Firefox users have long been able to select from a vast assortment of free extensions that add functionality--ranging from improved RSS reading to security enhancements to ad blocking--which increases that browser's appeal to many users. IE 7 is taking aim at that advantage with a new add-on manager, as well as an accompanying Web site to promote and distribute the extras.
Microsoft doesn't quite hit the target, however. You can enable, disable, and delete add-ons in IE's manager, but it's not very user-friendly; for example, the manager offers no descriptions of the add-ons. Also, to see all possible extensions, you must go through four categories that themselves are far from intuitive: add-ons currently loaded in Internet Explorer, add-ons that have been used by IE, add-ons that run without requiring permission, and downloaded ActiveX controls (32-bit). Moreover, to update your plug-ins, you must manually check for new versions and download each one.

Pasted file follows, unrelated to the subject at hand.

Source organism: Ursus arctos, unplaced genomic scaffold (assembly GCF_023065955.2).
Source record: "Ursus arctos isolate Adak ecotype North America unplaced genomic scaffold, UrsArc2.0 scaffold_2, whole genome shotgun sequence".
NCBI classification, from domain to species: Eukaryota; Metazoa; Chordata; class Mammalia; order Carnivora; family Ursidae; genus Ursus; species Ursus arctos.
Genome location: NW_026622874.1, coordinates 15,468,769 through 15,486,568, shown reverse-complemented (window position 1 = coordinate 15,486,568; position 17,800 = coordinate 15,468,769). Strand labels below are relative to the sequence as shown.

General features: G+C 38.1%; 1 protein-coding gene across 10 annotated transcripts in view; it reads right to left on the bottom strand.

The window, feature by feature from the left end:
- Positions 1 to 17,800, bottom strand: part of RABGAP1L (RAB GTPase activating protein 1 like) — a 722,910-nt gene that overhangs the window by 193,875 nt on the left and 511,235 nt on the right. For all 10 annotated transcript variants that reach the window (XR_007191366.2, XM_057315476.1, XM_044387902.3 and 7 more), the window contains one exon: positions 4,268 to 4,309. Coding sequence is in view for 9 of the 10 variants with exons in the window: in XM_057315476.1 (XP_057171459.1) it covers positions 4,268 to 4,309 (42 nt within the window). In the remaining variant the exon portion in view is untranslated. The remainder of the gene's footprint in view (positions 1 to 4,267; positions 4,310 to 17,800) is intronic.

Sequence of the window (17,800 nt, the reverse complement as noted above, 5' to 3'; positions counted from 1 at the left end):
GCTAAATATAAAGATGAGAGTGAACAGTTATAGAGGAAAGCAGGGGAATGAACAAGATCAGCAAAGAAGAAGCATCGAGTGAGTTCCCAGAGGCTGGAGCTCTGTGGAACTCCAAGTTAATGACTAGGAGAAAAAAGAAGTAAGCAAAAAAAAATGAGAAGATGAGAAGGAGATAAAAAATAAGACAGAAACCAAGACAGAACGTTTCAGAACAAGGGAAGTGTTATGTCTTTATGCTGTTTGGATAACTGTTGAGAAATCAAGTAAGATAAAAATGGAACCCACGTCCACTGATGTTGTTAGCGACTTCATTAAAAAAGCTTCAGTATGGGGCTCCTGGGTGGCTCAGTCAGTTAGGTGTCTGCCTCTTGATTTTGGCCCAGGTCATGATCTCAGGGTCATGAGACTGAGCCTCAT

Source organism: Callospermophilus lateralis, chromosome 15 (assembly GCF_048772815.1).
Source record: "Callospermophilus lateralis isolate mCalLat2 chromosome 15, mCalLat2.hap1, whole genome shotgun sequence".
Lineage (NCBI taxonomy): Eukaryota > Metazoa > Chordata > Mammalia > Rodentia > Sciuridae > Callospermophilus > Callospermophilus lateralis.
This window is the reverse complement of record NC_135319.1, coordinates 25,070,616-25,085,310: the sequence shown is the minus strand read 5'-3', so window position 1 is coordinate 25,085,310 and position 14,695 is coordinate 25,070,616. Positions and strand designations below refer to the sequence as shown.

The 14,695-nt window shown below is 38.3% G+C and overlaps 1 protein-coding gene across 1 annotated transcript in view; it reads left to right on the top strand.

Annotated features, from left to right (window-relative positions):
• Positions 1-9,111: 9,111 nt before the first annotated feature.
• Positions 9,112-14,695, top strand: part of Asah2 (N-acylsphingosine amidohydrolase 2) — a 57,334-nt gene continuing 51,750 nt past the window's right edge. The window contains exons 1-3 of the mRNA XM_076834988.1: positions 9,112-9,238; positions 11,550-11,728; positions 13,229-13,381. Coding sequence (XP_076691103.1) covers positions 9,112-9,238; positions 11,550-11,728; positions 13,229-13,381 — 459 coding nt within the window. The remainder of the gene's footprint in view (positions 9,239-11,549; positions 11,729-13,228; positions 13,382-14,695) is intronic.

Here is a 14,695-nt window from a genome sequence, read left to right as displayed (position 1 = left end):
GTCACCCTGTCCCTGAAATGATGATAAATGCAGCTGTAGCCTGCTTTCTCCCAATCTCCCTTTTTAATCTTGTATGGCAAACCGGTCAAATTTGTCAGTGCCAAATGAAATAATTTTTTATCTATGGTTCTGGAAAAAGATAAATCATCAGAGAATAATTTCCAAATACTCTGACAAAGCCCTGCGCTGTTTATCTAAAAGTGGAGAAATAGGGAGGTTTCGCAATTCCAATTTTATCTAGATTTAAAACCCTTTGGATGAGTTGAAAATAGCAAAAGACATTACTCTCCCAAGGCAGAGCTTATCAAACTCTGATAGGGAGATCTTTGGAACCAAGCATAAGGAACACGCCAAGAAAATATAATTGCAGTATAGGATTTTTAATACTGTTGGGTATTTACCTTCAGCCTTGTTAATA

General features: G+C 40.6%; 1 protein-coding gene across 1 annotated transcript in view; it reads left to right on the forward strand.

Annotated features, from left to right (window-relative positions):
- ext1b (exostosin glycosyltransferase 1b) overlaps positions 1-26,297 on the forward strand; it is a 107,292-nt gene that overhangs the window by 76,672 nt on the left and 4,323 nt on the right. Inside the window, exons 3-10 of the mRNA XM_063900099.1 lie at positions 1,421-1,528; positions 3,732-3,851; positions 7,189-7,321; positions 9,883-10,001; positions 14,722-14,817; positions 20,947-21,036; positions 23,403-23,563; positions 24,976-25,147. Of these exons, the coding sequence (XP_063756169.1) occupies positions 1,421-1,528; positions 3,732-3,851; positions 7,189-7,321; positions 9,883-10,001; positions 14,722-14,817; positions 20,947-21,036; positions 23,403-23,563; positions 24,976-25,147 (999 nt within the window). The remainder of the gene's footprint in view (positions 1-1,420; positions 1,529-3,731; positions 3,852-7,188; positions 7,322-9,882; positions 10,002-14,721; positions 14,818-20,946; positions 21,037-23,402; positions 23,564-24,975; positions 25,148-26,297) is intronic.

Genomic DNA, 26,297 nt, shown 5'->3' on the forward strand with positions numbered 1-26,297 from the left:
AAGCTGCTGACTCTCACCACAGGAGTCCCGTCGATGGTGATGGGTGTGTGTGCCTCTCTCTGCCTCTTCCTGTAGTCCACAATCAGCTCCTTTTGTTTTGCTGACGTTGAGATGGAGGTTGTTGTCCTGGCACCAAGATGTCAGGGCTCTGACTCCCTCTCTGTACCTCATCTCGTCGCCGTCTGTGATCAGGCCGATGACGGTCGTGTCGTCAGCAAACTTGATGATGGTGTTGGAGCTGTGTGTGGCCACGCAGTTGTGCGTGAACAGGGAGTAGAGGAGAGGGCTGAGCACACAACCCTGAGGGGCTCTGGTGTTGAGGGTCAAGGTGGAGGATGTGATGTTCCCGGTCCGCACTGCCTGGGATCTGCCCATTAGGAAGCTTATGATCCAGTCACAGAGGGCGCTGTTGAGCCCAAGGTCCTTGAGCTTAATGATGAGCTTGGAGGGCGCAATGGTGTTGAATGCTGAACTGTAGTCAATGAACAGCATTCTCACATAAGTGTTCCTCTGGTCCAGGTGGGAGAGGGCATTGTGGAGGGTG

By contrast, Firefox 2 builds on a good thing with a revamped manager that controls themes and extensions in one window. As before, each one has a description, and a Find Updates button quickly checks for updates for every add-on.
It can be great fun to tinker your way to a fully customized browser with extensions, but you can risk slowing things down by using more system resources. Firefox users have griped about its memory usage in the past, and while Mozilla often blames add-ons, the company says version 2 uses significantly less memory than version 1.5 does.